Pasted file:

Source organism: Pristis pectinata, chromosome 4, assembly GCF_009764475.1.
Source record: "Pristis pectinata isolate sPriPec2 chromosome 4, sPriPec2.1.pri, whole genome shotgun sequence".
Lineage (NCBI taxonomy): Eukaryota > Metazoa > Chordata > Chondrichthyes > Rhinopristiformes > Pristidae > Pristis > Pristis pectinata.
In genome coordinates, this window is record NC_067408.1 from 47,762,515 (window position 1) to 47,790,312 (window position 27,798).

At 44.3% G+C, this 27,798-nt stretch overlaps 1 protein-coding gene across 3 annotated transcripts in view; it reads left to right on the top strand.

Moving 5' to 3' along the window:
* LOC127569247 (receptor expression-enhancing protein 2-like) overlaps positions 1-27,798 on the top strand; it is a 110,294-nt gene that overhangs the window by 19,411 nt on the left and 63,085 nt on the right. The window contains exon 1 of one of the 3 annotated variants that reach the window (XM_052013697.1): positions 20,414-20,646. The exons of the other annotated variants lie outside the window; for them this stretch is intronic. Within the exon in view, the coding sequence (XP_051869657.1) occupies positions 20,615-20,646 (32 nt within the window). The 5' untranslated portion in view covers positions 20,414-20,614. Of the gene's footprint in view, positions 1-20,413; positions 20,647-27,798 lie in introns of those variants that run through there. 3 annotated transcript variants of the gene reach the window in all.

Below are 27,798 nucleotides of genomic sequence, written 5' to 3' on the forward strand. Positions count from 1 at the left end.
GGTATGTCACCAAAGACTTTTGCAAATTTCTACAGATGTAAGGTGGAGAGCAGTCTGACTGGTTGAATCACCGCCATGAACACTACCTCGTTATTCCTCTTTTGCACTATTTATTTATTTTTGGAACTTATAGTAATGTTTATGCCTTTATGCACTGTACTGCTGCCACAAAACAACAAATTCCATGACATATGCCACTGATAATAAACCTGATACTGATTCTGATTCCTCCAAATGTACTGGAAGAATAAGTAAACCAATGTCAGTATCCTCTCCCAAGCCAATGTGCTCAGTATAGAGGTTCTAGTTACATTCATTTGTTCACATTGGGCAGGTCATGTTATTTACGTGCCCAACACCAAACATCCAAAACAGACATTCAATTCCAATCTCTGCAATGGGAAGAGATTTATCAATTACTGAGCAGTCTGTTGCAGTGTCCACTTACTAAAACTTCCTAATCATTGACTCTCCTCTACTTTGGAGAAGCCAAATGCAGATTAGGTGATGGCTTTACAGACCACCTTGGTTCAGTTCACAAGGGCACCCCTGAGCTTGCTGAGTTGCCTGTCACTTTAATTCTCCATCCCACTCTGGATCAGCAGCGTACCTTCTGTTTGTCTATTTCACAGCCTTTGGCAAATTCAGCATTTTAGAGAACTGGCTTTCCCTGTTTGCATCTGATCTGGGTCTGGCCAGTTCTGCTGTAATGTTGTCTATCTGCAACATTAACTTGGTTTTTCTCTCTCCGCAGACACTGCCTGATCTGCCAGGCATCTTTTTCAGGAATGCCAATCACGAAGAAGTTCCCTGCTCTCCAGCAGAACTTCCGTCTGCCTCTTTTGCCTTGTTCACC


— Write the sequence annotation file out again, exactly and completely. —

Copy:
Source organism: Pristis pectinata, chromosome 4, assembly GCF_009764475.1.
Source record: "Pristis pectinata isolate sPriPec2 chromosome 4, sPriPec2.1.pri, whole genome shotgun sequence".
Lineage (NCBI taxonomy): Eukaryota > Metazoa > Chordata > Chondrichthyes > Rhinopristiformes > Pristidae > Pristis > Pristis pectinata.
In genome coordinates, this window is record NC_067408.1 from 47,762,515 (window position 1) to 47,790,312 (window position 27,798).

At 44.3% G+C, this 27,798-nt stretch overlaps 1 protein-coding gene across 3 annotated transcripts in view; it reads left to right on the top strand.

Moving 5' to 3' along the window:
* LOC127569247 (receptor expression-enhancing protein 2-like) overlaps positions 1-27,798 on the top strand; it is a 110,294-nt gene that overhangs the window by 19,411 nt on the left and 63,085 nt on the right. The window contains exon 1 of one of the 3 annotated variants that reach the window (XM_052013697.1): positions 20,414-20,646. The exons of the other annotated variants lie outside the window; for them this stretch is intronic. Within the exon in view, the coding sequence (XP_051869657.1) occupies positions 20,615-20,646 (32 nt within the window). The 5' untranslated portion in view covers positions 20,414-20,614. Of the gene's footprint in view, positions 1-20,413; positions 20,647-27,798 lie in introns of those variants that run through there. 3 annotated transcript variants of the gene reach the window in all.

Below are 27,798 nucleotides of genomic sequence, written 5' to 3' on the forward strand. Positions count from 1 at the left end.
GGTATGTCACCAAAGACTTTTGCAAATTTCTACAGATGTAAGGTGGAGAGCAGTCTGACTGGTTGAATCACCGCCATGAACACTACCTCGTTATTCCTCTTTTGCACTATTTATTTATTTTTGGAACTTATAGTAATGTTTATGCCTTTATGCACTGTACTGCTGCCACAAAACAACAAATTCCATGACATATGCCACTGATAATAAACCTGATACTGATTCTGATTCCTCCAAATGTACTGGAAGAATAAGTAAACCAATGTCAGTATCCTCTCCCAAGCCAATGTGCTCAGTATAGAGGTTCTAGTTACATTCATTTGTTCACATTGGGCAGGTCATGTTATTTACGTGCCCAACACCAAACATCCAAAACAGACATTCAATTCCAATCTCTGCAATGGGAAGAGATTTATCAATTACTGAGCAGTCTGTTGCAGTGTCCACTTACTAAAACTTCCTAATCATTGACTCTCCTCTACTTTGGAGAAGCCAAATGCAGATTAGGTGATGGCTTTACAGACCACCTTGGTTCAGTTCACAAGGGCACCCCTGAGCTTGCTGAGTTGCCTGTCACTTTAATTCTCCATCCCACTCTGGATCAGCAGCGTACCTTCTGTTTGTCTATTTCACAGCCTTTGGCAAATTCAGCATTTTAGAGAACTGGCTTTCCCTGTTTGCATCTGATCTGGGTCTGGCCAGTTCTGCTGTAATGTTGTCTATCTGCAACATTAACTTGGTTTTTCTCTCTCCGCAGACACTGCCTGATCTGCCAGGCATCTTTTTCAGGAATGCCAATCACGAAGAAGTTCCCTGCTCTCCAGCAGAACTTCCGTCTGCCTCTTTTGCCTTGTTCACC